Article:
Ryan, who operates a third-generation fishing company, described multiple incidents with members of the Fore River and Casco Bay Bridge encampments but one theft that is difficult to imagine – a stolen lobster boat. His son is learning the ropes of the lobstering industry through a local apprenticeship program. “He has ten traps, they teach them not to encroach on others, how to take care of gear, it’s a good program,” said Ryan.
Enough is Enough spoke with Ryan about the crime on the pier where he docks his fishing boat where he described the details. While having a cup of coffee on his fishing boat in the morning he heard some noise outside and caught a man aboard his son’s small lobster boat. “He tossed his gear overboard and took off on the boat. I scurried down to find a small boat to pursue, by the time I got another vessel the tide had shifted, and it made it impossible for me to get up the Fore River to the beach adjacent to the airport where they had dumped the boat,” said Ryan.
With the gear in the ocean, the thief beached the boat at the water’s edge of the former Fore River encampment and flipped it over in the mud. Ryan said it was one of three boats they discovered stolen by members of that location. It wasn’t the first time he and others on the commercial pier have had issues with theft in recent months. While his family was sleeping on the boat, he heard noises and discovered people stealing tools and other items. That prompted him to install security systems to protect their assets which he has characterized as “hard to believe in Portland, Maine.”
After daily thefts continued, he and another fisherman walked across the street to ask members of the encampment if they could stop trespassing and taking their tools Ryan described the response, “We were met by one man with a machete, he threatened us and then whistled to a man on a bicycle who took off and the rest of the troops at the encampment rallied with the rest of their machetes and started making their way up the hill towards us.”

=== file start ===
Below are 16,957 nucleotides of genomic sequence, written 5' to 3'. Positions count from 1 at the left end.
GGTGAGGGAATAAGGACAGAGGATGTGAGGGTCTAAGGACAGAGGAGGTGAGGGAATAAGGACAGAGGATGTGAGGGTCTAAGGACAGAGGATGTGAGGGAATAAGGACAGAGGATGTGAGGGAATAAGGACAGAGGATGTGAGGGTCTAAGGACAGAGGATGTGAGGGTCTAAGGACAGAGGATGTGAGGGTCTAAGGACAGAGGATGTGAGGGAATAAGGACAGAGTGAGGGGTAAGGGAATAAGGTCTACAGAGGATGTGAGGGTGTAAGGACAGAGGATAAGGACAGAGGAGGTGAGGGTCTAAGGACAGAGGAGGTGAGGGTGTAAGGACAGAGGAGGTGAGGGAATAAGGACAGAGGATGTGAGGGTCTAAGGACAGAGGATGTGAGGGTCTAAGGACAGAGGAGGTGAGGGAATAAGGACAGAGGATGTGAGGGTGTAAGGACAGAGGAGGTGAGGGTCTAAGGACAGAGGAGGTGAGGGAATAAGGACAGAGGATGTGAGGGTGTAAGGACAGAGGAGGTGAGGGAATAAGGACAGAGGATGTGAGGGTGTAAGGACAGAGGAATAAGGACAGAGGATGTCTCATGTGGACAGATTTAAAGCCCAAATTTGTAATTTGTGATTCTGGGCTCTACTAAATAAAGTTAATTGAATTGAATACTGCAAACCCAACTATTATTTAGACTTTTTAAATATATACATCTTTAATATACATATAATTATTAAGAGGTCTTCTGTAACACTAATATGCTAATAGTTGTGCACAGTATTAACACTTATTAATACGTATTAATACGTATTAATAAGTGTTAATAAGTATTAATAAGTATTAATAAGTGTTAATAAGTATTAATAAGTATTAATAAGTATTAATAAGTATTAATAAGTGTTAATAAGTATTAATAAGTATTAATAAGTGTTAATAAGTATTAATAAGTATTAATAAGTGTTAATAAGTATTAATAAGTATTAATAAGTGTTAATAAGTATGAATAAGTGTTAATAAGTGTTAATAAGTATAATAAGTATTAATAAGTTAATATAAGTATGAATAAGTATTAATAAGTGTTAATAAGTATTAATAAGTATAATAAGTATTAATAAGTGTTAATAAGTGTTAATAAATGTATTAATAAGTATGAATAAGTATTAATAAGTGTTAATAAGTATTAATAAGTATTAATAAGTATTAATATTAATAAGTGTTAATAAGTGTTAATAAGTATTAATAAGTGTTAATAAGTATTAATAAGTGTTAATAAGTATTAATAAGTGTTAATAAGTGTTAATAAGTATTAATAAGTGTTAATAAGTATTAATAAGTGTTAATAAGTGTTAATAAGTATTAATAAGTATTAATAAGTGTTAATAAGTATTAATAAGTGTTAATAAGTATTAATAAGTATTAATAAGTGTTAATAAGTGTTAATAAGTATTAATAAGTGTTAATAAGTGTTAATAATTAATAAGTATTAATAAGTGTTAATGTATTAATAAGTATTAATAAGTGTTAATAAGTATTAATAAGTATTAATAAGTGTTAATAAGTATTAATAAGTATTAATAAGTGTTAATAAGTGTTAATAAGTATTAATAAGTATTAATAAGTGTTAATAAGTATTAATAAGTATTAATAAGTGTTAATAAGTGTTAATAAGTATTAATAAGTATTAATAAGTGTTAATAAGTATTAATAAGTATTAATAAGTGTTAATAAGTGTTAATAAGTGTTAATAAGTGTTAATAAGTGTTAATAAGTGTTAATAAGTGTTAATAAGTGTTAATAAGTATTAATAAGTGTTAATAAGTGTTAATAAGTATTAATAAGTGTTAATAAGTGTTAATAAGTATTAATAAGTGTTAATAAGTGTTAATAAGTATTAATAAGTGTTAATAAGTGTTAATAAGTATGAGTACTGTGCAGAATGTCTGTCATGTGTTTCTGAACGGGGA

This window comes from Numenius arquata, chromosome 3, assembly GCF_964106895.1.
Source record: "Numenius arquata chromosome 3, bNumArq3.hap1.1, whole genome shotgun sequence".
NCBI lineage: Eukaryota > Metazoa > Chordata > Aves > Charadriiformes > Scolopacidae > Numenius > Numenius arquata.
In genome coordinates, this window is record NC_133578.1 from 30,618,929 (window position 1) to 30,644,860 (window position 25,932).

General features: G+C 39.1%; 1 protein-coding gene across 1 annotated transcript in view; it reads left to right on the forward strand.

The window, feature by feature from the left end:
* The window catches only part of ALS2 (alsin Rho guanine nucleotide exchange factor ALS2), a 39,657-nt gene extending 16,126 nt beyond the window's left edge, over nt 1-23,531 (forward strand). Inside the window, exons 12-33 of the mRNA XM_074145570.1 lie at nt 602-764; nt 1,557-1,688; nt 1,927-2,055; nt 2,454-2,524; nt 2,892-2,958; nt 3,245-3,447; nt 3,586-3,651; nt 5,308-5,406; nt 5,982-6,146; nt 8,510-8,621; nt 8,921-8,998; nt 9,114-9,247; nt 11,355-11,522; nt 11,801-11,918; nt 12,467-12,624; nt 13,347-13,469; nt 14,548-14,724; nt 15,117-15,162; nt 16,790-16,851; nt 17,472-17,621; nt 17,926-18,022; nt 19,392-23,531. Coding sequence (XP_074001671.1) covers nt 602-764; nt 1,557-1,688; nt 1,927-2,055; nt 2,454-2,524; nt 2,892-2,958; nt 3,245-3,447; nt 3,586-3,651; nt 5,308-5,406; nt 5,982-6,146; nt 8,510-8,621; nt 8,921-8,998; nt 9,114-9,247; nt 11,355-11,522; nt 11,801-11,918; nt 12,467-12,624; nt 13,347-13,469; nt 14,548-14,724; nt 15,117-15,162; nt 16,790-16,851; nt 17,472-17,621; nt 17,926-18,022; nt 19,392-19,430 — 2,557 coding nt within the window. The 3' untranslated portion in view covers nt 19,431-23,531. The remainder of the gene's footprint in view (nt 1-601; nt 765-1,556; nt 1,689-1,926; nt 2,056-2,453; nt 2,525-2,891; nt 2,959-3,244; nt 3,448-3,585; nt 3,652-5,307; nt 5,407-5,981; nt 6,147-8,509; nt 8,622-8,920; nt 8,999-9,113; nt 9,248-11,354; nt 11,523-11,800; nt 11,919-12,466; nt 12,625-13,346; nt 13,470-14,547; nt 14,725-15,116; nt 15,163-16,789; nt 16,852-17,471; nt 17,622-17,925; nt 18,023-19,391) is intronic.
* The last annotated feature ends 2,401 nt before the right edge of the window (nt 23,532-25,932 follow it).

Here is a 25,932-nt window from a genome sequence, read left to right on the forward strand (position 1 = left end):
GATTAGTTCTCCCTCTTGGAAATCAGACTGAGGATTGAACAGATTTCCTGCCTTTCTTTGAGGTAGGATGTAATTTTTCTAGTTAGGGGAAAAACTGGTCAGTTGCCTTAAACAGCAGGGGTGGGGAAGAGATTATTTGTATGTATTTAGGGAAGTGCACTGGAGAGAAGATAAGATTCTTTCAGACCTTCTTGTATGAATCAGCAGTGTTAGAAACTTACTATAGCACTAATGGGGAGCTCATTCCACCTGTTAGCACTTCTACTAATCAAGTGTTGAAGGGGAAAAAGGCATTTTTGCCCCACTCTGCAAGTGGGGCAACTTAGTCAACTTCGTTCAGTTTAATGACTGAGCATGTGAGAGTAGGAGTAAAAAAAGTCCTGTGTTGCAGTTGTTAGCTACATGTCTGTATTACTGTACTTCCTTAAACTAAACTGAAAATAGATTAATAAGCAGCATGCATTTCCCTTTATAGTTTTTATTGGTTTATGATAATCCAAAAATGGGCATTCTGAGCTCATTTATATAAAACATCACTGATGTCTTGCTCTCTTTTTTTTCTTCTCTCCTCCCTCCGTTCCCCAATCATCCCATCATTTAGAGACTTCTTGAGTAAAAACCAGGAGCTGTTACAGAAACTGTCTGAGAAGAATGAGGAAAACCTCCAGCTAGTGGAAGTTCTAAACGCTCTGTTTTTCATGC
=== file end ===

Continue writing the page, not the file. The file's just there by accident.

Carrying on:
Enough is Enough has interviewed residents and business owners who had negative encounters as the city fails to provide basic services for members of the encampment and enforce laws in the surrounding area. Many are reluctant to speak out, fearing retribution, property damage, and fear of being seen as uncompassionate to those who are struggling. “I think if they need help, we should help them in a way that is positive,” Ryan said.
The problems in the encampments described by witnesses from drug crimes, and violent behavior would not be tolerated in a shelter or assistance facility but that shouldn’t permit the same type of activities in a public setting either. “Putting them under a bridge and allowing open access to drugs is not a solution,” Ryan asserted.
Workers reported an increase in suspected drug traffic and other nefarious activity in parking lots on Commercial Street as out-of-state cars travel up to meet individuals from the encampment. Often, they are moved away when workers approach, but the traffic continues to increase awareness of the activity. Recently, a dock worker who was working with a nearby homeless encampment was attacked, “He was trying to work with the guy, then one morning turned around and was hit in the head with a 2×4,” Ryan said.
What Lesson is Learned?
Following the lobster boat theft, police report, and an initial admission of guilt, the District Attorney’s Office made a decision that they would not prosecute, “It’s difficult to tell your ten-year-old son learning a craft and responsibility that someone can take something, cause damage to your property and nothing happens what lesson does he learn?” Ryan questioned.
Countless articles have been written demonstrating the need for city action, while the vast majority are from the perspective of those in the encampments, it’s clear everyone is looking for city leadership on the growing problem.